The European Foreign Ministers gathered in Luxembourg two days ago and decided to continue imposing economic sanctions to Russia for another six months. This shows the strong intention of Europe to weaken Russia’s power in Ukraine and thus put a stop on Russia’s imperialistic plans.
However, Russia claims these sanctions as “illegal and unfounded” and will fight back extending the ban on food and agricultural products that was imposed to the EU imports. The latter will have a great economic impact to the EU but Russia may have to reconsider excluding certain countries (e.g. Greece) with which Russia is lately getting very close to.
The fact that the pro-Russian separatists continue fighting in Eastern Ukraine supports that Russia considers this part as strategically important for its expansion and will do whatever it takes to keep it under its rule. What will influence the on-going situation is whether the West will continue imposing economic sanctions, the role that European countries like Greece can possibly play and Russia’s expansion further to the East.
EU expands sanctions on Russia
Without second thoughts, the EU Foreign Ministers convened in Luxembourg and came to an agreement to expand until January 31 the economic sanctions against Russia. The reason was obvious. Russia has not yet committed to the plan of cease-fire and peace signed by Kremlin in Minsk last February. It is apparent that Russia keeps on claiming Eastern Ukraine at the time that pro-Russian separatists continue fighting against Ukrainian forces.
The sanctions focus on certain exchanges with Russia in the financial, energy and defence sectors as well as dual-use goods. First, dual use goods and military technology exports in Russia are prohibited. Secondly, energy-related equipment that will be used for deep water oil exploration and production, arctic oil exploration or shale oil projects in Russia will not be exported. Thirdly, the EU sanctions cover an embargo on the import and export of arms that are listed in the EU common military list. Last, EU nationals and companies cannot provide loans to five-major Russian state-owned banks.
The two sides of rouble
It has been over one year now that the EU is imposing restrictive measures against Russia due to the escalation of the Ukrainian crisis and as an outcome we monitor that the Russian economy has been affected and slighted into a recession with the rouble and oil prices falling at very low levels. Those long-term measures have made Russia change its economic policies and target even more towards the East.
Thus, the search of Russia in currently finding alternative allies and business partners has proven constructive. China is one of the countries to substitute Europe. Russia has already signed a $400 billion energy deal with China that will start delivering as of 2018. China will import more Russian gas compared to Germany which means that Russia will be benefited in the medium and long-run with more agreements to be ready to be signed between the two vast countries. Apart from China, Russia recently signed an agreement with Greece for the creation of a joint enterprise that will construct the Turkish pipe line in Greece. The project will be concluded by 2019 and will cost 2 billion euros and is estimated to significantly increase Russian gas exports.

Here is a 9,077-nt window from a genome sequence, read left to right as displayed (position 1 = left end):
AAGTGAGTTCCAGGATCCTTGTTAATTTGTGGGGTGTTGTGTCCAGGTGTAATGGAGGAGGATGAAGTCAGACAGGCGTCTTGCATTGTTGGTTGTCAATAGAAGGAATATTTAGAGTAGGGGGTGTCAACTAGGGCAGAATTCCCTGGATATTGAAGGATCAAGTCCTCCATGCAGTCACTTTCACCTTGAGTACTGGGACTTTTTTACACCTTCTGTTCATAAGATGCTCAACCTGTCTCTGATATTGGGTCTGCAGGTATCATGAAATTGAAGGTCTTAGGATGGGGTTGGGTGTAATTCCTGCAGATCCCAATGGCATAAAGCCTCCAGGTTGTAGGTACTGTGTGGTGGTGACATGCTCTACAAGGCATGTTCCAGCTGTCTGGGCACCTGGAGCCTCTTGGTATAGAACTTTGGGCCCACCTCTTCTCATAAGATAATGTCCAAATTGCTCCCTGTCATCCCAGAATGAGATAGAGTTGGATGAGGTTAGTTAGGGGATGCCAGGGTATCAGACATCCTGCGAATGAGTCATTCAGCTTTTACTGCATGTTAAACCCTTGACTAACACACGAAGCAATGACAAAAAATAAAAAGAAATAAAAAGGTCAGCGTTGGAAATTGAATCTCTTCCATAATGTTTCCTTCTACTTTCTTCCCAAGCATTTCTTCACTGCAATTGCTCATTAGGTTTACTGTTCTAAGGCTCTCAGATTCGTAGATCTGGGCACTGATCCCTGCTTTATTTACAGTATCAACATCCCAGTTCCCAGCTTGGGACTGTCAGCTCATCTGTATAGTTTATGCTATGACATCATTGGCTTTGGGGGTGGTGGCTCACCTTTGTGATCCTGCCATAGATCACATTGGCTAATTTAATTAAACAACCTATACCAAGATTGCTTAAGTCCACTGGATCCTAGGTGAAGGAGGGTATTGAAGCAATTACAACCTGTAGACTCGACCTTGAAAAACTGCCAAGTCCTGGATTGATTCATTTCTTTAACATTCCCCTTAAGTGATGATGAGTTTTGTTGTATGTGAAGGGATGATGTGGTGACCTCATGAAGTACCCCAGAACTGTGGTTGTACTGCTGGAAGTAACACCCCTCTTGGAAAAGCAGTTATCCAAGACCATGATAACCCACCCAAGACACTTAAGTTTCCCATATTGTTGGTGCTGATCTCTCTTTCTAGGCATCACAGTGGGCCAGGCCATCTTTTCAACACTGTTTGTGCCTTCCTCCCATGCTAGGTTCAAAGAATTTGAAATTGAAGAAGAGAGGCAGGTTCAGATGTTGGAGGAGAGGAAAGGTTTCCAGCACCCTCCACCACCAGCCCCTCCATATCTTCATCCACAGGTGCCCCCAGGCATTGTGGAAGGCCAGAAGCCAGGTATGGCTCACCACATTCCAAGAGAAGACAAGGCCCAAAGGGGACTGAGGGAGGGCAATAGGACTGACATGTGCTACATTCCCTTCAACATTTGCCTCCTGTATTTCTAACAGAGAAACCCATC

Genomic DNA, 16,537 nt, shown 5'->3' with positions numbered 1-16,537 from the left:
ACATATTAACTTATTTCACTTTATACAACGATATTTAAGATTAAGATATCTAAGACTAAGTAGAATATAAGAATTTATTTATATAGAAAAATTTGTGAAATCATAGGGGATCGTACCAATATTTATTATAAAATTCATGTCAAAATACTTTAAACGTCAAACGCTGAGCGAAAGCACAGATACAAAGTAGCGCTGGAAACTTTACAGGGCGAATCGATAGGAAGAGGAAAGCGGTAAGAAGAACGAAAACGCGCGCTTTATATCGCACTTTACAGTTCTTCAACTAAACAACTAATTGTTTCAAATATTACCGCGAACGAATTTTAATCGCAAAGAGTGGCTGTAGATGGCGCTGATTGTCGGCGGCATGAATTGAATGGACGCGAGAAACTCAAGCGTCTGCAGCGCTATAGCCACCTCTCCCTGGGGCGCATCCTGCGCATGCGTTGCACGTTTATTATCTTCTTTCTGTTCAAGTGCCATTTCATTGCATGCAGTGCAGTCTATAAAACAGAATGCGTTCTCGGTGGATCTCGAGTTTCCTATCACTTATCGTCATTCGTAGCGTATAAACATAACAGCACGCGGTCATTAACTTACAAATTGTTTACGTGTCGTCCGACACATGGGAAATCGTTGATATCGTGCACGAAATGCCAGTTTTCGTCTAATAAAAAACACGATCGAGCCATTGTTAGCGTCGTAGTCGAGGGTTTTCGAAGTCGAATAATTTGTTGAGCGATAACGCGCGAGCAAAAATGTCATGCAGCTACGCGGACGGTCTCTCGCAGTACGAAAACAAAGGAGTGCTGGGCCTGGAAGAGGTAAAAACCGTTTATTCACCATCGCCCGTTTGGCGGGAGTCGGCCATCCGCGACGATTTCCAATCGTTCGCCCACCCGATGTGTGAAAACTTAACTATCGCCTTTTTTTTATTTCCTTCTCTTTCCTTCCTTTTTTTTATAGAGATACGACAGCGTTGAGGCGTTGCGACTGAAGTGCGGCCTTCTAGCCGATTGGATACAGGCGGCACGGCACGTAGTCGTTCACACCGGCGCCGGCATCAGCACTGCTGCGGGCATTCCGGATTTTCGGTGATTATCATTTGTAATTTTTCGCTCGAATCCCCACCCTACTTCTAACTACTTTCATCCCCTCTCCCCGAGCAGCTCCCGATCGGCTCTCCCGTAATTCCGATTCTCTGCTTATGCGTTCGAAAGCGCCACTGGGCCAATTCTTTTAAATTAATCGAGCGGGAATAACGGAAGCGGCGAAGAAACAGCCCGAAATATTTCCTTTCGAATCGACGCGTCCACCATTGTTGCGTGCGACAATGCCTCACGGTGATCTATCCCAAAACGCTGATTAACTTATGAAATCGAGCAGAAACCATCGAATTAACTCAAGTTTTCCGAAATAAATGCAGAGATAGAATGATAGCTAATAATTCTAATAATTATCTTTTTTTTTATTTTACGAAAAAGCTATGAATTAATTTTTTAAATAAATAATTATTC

Another positive sign for the Russian economy, according to a top Russian official, is that the imposed sanctions have forced domestic production to increase in order to replace imports from the EU. More specifically, Alexander Brechalov, Russian Public Chamber Secretary, stated according to the Russian outlet TASS: “Extension of sanctions by our Western partners is only positive for us so far. The longer the sanctions stay in place, the better it will be for businesses, especially those operating in the sphere of import substitution. Obviously, the process of import substitution is underway. Businessmen have felt chances and possibilities.”
Who will be the winner
The West (EU and US) has showed that is determined to drive Russia away from its economic growth. Even if Europe is not at its economic peak, it always remains a very strong contributor to the country in terms of gas and oil. By alienating Russia from the European and Western markets in general has as an outcome to push Russia further to the Eastern ones.
All in all, nobody can estimate at this point who will be the winner in this sanction “battle”. The European Sting will follow the matter closely to see evolutions on the matter hoping that stability in the region will be somehow ensured.
Follow Chris on Twitter @CAnyfantis